Brief History of Yoga

Yoga is one of the oldest physical disciplines in existence. Its exact origins are unclear but it is believed to be around 5000 years old. Under the classical definition of Yoga there are many different branches, systems or philosophies of yoga. In the West yoga is usually associated with the system called Hatha Yoga. Hatha Yoga consists of a series of physical postures, or poses which are called asanas. They can be practiced static or in a flow called vinyasanas. Along with the practice of asanas, breathing techniques (pranayama) is very important in yoga, as well as centering techniques and meditation. Within the system of Hatha Yoga, there are many different styles or schools. Most yoga styles use very similar postures and breathing techniques. Where they may differ is what is emphasized and or given importance. Also they take on the characteristics of the organizations or the teachers that influence them, as well as their believe systems or philosophy. Today in the West there is a wide variety to choose from.

What is Anusara Yoga?

Anusara Yoga is a style of Hatha Yoga, founded in 1997. Anusara means "flow from Grace", "going with the flow" or "flow from the heart". Anusara Yoga is an integrated approach to Yoga in which the expression of the human spirit is interwoven with attention to precise principles of physical alignment and action. As we perform the physical posture (asanas), we open to our own greatness, we deepen our knowledge of body, mind and spirit, and we playfully celebrate the flow of life. Students of all levels of ability and experience are honored for their unique differences, limitations, and talents.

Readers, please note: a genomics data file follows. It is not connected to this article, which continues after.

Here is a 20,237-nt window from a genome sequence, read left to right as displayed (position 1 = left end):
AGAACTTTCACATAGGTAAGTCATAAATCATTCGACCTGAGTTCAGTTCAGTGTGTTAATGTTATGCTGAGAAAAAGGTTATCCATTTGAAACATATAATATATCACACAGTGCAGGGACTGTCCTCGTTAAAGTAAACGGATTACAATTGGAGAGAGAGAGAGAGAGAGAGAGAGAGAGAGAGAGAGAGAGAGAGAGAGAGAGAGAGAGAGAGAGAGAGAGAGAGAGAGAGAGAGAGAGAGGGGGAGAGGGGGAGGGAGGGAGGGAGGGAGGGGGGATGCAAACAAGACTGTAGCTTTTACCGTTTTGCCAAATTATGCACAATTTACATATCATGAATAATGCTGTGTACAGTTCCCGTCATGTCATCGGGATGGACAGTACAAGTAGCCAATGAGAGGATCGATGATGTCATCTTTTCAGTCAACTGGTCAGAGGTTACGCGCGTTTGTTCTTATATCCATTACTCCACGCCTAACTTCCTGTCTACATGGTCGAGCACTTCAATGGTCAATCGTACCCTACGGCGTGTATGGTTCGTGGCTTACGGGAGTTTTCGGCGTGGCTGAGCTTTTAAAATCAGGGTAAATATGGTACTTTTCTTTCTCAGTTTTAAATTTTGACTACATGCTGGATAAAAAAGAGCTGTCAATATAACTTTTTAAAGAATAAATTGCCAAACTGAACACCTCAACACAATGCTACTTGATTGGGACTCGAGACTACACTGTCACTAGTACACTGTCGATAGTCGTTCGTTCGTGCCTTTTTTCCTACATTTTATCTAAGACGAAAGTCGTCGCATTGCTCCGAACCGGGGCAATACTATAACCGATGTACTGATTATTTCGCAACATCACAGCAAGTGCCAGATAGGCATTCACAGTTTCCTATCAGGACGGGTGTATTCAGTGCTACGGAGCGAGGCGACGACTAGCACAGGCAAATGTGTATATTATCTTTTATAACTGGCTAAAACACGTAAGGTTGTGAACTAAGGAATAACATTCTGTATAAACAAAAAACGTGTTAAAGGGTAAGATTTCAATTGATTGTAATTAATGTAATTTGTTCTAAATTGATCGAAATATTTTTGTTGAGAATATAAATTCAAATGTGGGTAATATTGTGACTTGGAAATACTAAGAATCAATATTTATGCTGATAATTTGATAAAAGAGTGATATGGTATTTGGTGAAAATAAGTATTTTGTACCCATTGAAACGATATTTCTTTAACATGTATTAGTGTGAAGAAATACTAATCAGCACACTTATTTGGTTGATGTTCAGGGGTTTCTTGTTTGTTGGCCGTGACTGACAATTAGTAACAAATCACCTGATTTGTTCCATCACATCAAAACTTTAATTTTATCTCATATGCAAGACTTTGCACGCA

Why Practice Yoga?

If you practice yoga consistently and overtime you will enhances your body awareness and increases your balance, strength and flexibility, thus improving your over all posture. Yoga stimulates circulation, digestion and regulate the nervous and endocrine systems. Yoga works with the breath, so that the breath can help dictate the emotions and stress levels in life. It helps focus and improve reasoning and intuitive capacities of the mind as well as having an overall calming effect to the body, mind and spirit. Yoga seeks to develop and refine all parts ourselves: body; mind, spirit;as well as the virtues of our heart. Each class is finished with a deep relaxation or quiet centering in order to help better assimilate our experience, thus enabling us to take our yoga practice "off the mat" and bring it into our daily lives.

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